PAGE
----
In part three of Narrating Space Greg Lynn takes a look at the use of computer-aided design to produce irregular, biomorphic architectural forms, as he proposes that with the use of computers, calculus can be implemented into the generation of architectural expression.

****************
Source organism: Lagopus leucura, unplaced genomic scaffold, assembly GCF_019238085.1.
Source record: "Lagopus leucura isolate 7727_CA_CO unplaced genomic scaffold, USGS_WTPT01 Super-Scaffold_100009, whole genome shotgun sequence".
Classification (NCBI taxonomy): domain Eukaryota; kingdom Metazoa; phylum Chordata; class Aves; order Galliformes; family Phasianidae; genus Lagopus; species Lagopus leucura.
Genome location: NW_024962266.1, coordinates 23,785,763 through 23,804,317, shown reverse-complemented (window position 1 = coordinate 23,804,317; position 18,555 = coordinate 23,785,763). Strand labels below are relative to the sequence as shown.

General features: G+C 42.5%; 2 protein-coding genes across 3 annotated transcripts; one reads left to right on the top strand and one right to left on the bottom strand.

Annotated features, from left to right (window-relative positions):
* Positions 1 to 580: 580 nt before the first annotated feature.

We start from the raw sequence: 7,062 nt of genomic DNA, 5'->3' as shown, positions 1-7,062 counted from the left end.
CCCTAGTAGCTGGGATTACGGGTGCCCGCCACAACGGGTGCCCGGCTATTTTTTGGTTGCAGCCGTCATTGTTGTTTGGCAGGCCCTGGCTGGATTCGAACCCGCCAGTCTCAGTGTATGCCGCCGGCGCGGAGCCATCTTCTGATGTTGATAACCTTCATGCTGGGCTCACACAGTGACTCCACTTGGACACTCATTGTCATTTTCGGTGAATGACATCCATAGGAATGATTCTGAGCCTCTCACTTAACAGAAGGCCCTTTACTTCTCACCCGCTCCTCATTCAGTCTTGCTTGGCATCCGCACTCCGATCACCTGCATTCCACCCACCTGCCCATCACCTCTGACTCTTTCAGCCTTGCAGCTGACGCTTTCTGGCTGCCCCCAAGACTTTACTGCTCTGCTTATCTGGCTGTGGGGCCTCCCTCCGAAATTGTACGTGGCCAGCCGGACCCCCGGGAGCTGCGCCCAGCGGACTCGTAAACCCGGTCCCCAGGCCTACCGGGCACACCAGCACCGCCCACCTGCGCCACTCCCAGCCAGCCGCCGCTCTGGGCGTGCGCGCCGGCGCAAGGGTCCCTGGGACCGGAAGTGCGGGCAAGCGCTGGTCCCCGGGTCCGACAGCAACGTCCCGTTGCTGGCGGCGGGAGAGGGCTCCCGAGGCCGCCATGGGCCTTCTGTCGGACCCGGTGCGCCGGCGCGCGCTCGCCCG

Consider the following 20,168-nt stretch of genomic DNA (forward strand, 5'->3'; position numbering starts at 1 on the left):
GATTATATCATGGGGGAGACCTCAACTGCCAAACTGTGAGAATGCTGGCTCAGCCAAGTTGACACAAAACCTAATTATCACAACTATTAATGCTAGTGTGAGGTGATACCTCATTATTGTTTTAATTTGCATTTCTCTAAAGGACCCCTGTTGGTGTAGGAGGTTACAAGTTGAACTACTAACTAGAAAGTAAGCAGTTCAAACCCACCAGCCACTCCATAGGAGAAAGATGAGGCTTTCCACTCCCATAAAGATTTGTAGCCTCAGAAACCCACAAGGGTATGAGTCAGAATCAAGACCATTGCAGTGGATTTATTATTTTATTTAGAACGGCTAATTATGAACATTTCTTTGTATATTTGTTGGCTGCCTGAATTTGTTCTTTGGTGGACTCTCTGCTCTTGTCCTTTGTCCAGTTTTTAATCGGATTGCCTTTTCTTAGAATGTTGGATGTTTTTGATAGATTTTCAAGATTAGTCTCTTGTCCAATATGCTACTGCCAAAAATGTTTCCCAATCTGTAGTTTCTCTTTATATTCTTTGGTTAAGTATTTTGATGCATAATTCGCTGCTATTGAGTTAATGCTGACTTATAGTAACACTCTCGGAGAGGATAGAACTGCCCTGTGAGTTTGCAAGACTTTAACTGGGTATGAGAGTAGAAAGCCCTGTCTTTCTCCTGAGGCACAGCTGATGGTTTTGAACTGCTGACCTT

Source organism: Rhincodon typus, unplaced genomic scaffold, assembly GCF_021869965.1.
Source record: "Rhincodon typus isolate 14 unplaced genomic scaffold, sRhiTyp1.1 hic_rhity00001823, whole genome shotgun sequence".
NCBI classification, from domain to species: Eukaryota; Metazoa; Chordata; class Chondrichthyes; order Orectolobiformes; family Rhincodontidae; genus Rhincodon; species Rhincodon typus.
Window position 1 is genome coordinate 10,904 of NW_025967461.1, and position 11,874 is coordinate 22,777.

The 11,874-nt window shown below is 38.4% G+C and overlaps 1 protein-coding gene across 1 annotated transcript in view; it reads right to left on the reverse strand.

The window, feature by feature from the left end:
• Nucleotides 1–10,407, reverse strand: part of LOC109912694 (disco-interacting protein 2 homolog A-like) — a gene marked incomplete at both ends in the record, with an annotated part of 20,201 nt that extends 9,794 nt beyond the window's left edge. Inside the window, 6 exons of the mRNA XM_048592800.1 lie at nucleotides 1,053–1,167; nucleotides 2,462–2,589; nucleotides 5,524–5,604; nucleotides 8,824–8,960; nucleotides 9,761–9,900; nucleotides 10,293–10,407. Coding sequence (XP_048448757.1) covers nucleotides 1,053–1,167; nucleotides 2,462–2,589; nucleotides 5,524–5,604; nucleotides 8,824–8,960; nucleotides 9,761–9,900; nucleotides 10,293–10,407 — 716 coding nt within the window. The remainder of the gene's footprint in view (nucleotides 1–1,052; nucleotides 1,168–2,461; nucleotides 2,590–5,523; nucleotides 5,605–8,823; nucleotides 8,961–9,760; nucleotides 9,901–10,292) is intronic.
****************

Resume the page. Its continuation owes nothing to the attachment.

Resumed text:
This panel contemplates the science and fiction of where virtual and material environments meet. The panelists will explore what happens to the experience of architectural form, volume, navigation, materials, urban context, authorship and the communities that they create when they are projected into a digital world. When architecture no longer has to be concerned with physical, financial and geographic constraints, it looks to filmmaking, storytelling and other forms of media for its limitations and context. Questions arise about visualization, aesthetics, vernacular, plasticity, audience and interaction. Narrating Space hopes to answer some of these and ask a lot more.